Turns out whoever put the deck in didn't use the right kind of screws. They were so rusted the threads were gone so no amount of unscrewing was going to budge them.

Break out the crow bar, hammer, and Mateo muscle power. Poor guy had to pry and rip off each board through brute strength.

Uh, to say he wasn't happy would be an understatement.

It took him one afternoon and one morning to pry off all the boards.

It really did only take a few hours to put the new boards on.

For water runoff, you need space between the boards. Mateo just used large nails to maintain the spacing. Tapped them into the joists, screwed the new board in, pushed up against the nails, popped the nails out and repeated.
Sorry not the best pic, but can you see the nails between the boards?

We are going to stain and seal, but I read somewhere that pressure treated wood needs some time before you seal it. I really don't know for sure, but it is drier now which seems like a good thing. I think we will stain it at the end of the summer. 

Saturday, May 18, 2013

Making a Bath Mat, Fail

I snagged a couple of bath mats on clearance and had the idea of putting them together to make a more interesting bath mat.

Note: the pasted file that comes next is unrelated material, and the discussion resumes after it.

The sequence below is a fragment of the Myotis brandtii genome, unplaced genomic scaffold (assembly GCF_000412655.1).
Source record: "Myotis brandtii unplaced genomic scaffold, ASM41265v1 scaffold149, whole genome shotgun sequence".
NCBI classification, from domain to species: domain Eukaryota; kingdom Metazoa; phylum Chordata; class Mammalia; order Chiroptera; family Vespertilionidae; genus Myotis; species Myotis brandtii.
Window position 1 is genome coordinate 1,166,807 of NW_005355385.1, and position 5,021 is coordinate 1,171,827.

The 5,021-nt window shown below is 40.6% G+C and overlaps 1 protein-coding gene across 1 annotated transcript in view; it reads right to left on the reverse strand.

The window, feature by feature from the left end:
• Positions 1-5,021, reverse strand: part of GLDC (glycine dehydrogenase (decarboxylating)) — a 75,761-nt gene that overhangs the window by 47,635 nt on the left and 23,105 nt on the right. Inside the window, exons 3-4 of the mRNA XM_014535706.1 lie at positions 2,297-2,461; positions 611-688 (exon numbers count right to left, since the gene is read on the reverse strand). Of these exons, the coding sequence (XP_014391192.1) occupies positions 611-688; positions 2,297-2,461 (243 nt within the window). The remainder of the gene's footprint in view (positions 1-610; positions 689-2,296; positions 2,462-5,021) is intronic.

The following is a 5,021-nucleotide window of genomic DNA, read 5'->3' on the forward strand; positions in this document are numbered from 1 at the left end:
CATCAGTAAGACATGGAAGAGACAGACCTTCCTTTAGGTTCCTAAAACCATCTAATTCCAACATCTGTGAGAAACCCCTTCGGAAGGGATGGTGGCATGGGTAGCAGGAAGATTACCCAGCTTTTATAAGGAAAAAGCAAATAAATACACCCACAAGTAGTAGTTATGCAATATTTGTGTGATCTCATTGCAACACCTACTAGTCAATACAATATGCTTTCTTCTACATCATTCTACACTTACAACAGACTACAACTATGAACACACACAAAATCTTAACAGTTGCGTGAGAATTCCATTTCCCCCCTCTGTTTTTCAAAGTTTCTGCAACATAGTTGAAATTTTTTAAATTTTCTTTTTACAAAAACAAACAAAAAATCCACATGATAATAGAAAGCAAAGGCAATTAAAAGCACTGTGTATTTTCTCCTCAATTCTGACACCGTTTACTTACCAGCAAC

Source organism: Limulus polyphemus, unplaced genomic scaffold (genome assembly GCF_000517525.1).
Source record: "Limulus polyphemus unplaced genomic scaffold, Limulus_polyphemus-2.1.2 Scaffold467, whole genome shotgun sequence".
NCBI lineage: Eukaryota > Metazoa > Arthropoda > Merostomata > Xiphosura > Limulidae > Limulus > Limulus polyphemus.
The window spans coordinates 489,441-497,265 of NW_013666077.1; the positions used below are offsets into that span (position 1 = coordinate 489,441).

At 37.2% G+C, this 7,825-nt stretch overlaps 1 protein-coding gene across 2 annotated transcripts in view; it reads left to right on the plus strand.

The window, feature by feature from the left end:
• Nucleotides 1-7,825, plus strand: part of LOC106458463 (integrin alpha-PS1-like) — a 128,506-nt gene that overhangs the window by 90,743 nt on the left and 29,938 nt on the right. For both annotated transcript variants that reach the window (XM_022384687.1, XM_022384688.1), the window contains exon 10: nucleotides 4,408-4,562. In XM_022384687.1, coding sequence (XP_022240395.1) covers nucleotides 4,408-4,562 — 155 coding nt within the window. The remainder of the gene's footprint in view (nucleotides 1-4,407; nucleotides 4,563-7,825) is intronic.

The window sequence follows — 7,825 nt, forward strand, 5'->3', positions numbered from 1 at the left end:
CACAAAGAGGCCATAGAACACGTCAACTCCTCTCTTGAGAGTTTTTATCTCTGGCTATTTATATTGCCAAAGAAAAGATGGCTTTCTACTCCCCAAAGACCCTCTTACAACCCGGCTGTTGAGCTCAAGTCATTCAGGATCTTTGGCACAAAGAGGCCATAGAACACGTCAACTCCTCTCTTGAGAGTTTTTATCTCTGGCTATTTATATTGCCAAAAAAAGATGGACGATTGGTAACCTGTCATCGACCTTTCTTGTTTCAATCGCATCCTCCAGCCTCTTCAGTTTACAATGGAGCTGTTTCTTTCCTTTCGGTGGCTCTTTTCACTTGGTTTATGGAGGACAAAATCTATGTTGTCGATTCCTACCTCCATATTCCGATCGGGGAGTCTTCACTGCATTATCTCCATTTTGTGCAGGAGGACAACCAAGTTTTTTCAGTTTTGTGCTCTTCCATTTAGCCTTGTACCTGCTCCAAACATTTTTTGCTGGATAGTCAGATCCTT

I thought chevrons.

Then I thought, eh, too much work.

The problem is once I finally got around to trying this, I already knew that I am completely changing the bathroom. So it's hard to put too much effort in.

I decided I would still try something, but simplified my idea to stripes.

I measured, marked the backs and cut.

Once I laid them out, I noticed that the mats were not quite the same size. Then I couldn't find the duck tape. At this point, with fuzzy bits all over the place I just about said, "screw it." (In a less PG version. ;) )

But I had come this far already. Might as well continue. I just grabbed some packing tape and taped the rug strips together from the back.

In the picture it's not as clear just how uneven the edge wound up being. Or how much fuzz I had every where.

In an ideal world I would have used actual carpet tape (at the very least duct tape) and I would have finished it by binding the edges, but I know I'm not keeping it. So, I was lazy. That's okay though. Not every project works out.